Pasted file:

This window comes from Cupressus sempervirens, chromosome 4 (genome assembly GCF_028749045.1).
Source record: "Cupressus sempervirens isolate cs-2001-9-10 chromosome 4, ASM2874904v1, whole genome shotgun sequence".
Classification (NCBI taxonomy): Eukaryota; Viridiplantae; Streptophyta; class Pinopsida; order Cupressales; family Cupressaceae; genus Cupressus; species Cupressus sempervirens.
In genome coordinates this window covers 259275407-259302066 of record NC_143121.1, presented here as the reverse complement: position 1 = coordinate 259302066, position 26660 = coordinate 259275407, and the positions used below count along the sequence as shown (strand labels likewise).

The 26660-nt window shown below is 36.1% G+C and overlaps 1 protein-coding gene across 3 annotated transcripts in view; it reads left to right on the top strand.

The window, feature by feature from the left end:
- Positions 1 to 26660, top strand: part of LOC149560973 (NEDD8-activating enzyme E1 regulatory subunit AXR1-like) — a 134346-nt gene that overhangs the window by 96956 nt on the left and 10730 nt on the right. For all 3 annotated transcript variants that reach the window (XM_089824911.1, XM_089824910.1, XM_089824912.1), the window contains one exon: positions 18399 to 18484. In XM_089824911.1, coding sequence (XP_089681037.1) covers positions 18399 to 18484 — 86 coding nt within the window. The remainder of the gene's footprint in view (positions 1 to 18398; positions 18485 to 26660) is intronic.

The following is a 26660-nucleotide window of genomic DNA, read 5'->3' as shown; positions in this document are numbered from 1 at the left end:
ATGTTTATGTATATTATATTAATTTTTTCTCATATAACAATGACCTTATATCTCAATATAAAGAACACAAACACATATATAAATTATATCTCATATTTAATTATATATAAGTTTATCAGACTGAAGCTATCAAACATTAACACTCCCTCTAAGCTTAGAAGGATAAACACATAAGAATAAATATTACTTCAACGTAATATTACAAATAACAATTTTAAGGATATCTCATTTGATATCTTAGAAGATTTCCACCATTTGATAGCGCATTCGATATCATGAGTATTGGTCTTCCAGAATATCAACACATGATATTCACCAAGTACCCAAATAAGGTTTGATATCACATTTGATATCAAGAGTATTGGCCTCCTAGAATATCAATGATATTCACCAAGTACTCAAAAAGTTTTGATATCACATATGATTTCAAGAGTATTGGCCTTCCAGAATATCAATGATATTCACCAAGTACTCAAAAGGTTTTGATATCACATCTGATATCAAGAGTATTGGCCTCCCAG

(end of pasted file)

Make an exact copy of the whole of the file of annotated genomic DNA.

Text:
This window comes from Cupressus sempervirens, chromosome 4 (genome assembly GCF_028749045.1).
Source record: "Cupressus sempervirens isolate cs-2001-9-10 chromosome 4, ASM2874904v1, whole genome shotgun sequence".
Classification (NCBI taxonomy): Eukaryota; Viridiplantae; Streptophyta; class Pinopsida; order Cupressales; family Cupressaceae; genus Cupressus; species Cupressus sempervirens.
In genome coordinates this window covers 259275407-259302066 of record NC_143121.1, presented here as the reverse complement: position 1 = coordinate 259302066, position 26660 = coordinate 259275407, and the positions used below count along the sequence as shown (strand labels likewise).

The 26660-nt window shown below is 36.1% G+C and overlaps 1 protein-coding gene across 3 annotated transcripts in view; it reads left to right on the top strand.

The window, feature by feature from the left end:
- Positions 1 to 26660, top strand: part of LOC149560973 (NEDD8-activating enzyme E1 regulatory subunit AXR1-like) — a 134346-nt gene that overhangs the window by 96956 nt on the left and 10730 nt on the right. For all 3 annotated transcript variants that reach the window (XM_089824911.1, XM_089824910.1, XM_089824912.1), the window contains one exon: positions 18399 to 18484. In XM_089824911.1, coding sequence (XP_089681037.1) covers positions 18399 to 18484 — 86 coding nt within the window. The remainder of the gene's footprint in view (positions 1 to 18398; positions 18485 to 26660) is intronic.

The following is a 26660-nucleotide window of genomic DNA, read 5'->3' as shown; positions in this document are numbered from 1 at the left end:
ATGTTTATGTATATTATATTAATTTTTTCTCATATAACAATGACCTTATATCTCAATATAAAGAACACAAACACATATATAAATTATATCTCATATTTAATTATATATAAGTTTATCAGACTGAAGCTATCAAACATTAACACTCCCTCTAAGCTTAGAAGGATAAACACATAAGAATAAATATTACTTCAACGTAATATTACAAATAACAATTTTAAGGATATCTCATTTGATATCTTAGAAGATTTCCACCATTTGATAGCGCATTCGATATCATGAGTATTGGTCTTCCAGAATATCAACACATGATATTCACCAAGTACCCAAATAAGGTTTGATATCACATTTGATATCAAGAGTATTGGCCTCCTAGAATATCAATGATATTCACCAAGTACTCAAAAAGTTTTGATATCACATATGATTTCAAGAGTATTGGCCTTCCAGAATATCAATGATATTCACCAAGTACTCAAAAGGTTTTGATATCACATCTGATATCAAGAGTATTGGCCTCCCAG